Photograph by Jerry Atnip

Photograph by Jerry Atnip

by Veronica Kavass

How many people does it take to change a light bulb? To Adrienne Outlaw, this question is not a joke. Al Gore’s simple suggestion at the end of An Inconvenient Truth has provided her with just as much inspiration as the Regarding Beauty (1999) exhibition at the Hirshhorn Museum. Outlaw’s individual art practice and her nonprofit experimentation lab Seed Space share a common ground in promoting small steps towards becoming a responsible individual in a growing community. As a pillar of the Wedgewood/Houston neighborhood, she is a reliable source on Nashville’s relationship with the visual art community. I visited her in her Chestnut Square studio to get an update on all of her movement.

VK: Tell me about the artist residency you just returned from.

AO: The Hambidge Center for Arts and Sciences is situated in 600 acres of woods in Rabun Gap, Georgia—perhaps one of the most beautiful places on earth. Up to ten artists are there at any time. Each one gets a cabin to themselves. We gathered each night for a scrumptious dinner. The place is magical.

Shelter, Steel, nylon, mirror, people, 7’ x 13’ x 3’

Shelter, Steel, nylon, mirror, people, 7’ x 13’ x 3’

VK: What did you focus on there?

AO: I focused on finishing work for a show this summer in Atlanta that addresses issues of individual choice within a framework of global consumption. I made paintings, sculptures, and a photograph—all using sugar as a medium—that explore how our desire for sugar shapes our world.

VK: You also just got an NEA grant for something you have been putting together with Centennial Park that involves health issues?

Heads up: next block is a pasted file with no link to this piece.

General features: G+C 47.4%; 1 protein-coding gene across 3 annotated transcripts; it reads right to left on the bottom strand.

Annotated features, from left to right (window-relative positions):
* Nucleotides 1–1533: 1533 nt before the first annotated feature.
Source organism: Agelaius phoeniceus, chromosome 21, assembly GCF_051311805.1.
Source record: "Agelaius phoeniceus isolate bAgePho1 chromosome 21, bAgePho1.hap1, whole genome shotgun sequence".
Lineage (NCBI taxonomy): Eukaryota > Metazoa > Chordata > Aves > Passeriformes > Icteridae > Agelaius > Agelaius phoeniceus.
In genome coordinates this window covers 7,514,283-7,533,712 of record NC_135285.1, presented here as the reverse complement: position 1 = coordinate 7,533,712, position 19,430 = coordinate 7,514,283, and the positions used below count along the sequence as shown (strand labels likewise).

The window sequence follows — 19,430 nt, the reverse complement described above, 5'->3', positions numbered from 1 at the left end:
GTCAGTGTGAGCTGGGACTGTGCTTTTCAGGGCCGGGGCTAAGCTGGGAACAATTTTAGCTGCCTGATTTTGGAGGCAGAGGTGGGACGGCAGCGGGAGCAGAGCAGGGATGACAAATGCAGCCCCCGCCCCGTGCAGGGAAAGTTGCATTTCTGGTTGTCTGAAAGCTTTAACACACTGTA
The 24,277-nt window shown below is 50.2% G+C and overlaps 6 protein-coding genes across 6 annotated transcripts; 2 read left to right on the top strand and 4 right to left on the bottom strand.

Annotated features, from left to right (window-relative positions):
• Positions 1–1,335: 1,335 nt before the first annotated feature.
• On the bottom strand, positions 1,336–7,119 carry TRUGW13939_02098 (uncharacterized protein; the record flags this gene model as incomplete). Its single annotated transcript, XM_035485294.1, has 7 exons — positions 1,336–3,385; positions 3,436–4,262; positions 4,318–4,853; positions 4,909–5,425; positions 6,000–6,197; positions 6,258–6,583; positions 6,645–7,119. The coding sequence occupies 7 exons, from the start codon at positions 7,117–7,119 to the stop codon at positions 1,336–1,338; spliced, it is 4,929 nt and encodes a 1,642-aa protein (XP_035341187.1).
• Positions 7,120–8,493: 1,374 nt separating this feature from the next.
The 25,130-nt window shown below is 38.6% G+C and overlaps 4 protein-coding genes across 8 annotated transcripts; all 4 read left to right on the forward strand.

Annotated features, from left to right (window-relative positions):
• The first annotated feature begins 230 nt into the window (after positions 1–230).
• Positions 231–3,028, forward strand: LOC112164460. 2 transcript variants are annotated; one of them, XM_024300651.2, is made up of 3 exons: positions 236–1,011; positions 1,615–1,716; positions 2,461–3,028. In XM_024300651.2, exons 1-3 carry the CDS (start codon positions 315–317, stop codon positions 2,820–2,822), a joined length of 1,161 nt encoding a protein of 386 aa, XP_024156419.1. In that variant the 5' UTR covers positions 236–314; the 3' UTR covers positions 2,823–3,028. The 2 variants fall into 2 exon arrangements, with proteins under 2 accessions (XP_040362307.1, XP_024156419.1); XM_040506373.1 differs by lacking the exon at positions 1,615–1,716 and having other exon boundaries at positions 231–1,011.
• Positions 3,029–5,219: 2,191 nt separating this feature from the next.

AO: Yes! The show is called FLEX IT! My Body My Temple. It’s an exhibition of work about obesity prevention that will be shown both at the Parthenon Museum and Centennial Park. FLEX IT! co-curator Susan Shockley and I have chosen eleven socially engaged artists to participate. I am one of them. The artists are traveling to Nashville to work with the community this summer and fall. The show will run September 1 through January 10. I’m not only interested in showing in galleries and museums; I’m also interested in making and finding thought-provoking art in unexpected places. The show hinged on the Oregon-based artist Harrell Fletcher. I had always known about him, but it wasn’t until I saw him speak at Watkins College that I realized what grace he has. I try to work with artists who have it.

VK: By “grace” you mean they have a certain comfort in what they are doing and are able to execute it confidently . . .

AO: And a certain humility and thoughtfulness—qualities I realized Harrell has as I listened to his talk at Watkins. I asked him that night if he would consider being part of the show.

The Enhancer, Aluminum, 9” x 9” x 1/6”

The Enhancer, Aluminum, 9” x 9” x 1/6”

VK: What’s your specific contribution going to be like?

AO: I’m making a large-scale video installation similar to what I just showed at the Nashville Airport. For FLEX IT! I’m making a work called Meetup. I’ll be inviting the community to participate in a variety of events, from bread making to drum circles, to dinners and games. I’ll video portions of the events for the installation.

VK: I see. So now let’s back up a bit to your early days in Nashville’s art community. Your work was not focused on food or health then (or so it seems). Tell me about the transition from what you did and what you are doing now.

AO: I’m probably most known in Nashville from the Fecund Series. That work explored bioethics related to biotechnologies. My new work is, I think, more accessible. That said, my new work looks very different. So a while ago I analyzed my art and found three commonalities throughout—body, community, and religion.

Lair, Metal, sugar, mirror, 17” x 15” x 34”

Lair, Metal, sugar, mirror, 17” x 15” x 34”